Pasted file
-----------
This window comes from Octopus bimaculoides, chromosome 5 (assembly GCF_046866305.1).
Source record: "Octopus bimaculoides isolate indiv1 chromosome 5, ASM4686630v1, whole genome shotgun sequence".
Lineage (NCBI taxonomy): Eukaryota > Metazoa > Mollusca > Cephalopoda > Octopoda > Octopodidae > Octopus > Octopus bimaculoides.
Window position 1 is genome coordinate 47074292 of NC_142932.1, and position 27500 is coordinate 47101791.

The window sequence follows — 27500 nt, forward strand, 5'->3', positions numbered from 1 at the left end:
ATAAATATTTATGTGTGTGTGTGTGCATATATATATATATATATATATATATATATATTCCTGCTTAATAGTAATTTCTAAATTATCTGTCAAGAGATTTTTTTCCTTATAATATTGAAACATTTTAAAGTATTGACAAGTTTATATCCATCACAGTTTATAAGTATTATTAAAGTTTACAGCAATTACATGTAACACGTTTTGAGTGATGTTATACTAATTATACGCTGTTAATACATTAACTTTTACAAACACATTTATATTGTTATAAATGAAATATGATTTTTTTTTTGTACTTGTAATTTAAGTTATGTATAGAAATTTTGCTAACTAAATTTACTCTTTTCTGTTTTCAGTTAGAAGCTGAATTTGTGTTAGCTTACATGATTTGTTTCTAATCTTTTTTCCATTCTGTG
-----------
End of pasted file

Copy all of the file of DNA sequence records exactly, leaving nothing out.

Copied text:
This window comes from Octopus bimaculoides, chromosome 5 (assembly GCF_046866305.1).
Source record: "Octopus bimaculoides isolate indiv1 chromosome 5, ASM4686630v1, whole genome shotgun sequence".
Lineage (NCBI taxonomy): Eukaryota > Metazoa > Mollusca > Cephalopoda > Octopoda > Octopodidae > Octopus > Octopus bimaculoides.
Window position 1 is genome coordinate 47074292 of NC_142932.1, and position 27500 is coordinate 47101791.

The window sequence follows — 27500 nt, forward strand, 5'->3', positions numbered from 1 at the left end:
ATAAATATTTATGTGTGTGTGTGTGCATATATATATATATATATATATATATATATATTCCTGCTTAATAGTAATTTCTAAATTATCTGTCAAGAGATTTTTTTCCTTATAATATTGAAACATTTTAAAGTATTGACAAGTTTATATCCATCACAGTTTATAAGTATTATTAAAGTTTACAGCAATTACATGTAACACGTTTTGAGTGATGTTATACTAATTATACGCTGTTAATACATTAACTTTTACAAACACATTTATATTGTTATAAATGAAATATGATTTTTTTTTTGTACTTGTAATTTAAGTTATGTATAGAAATTTTGCTAACTAAATTTACTCTTTTCTGTTTTCAGTTAGAAGCTGAATTTGTGTTAGCTTACATGATTTGTTTCTAATCTTTTTTCCATTCTGTG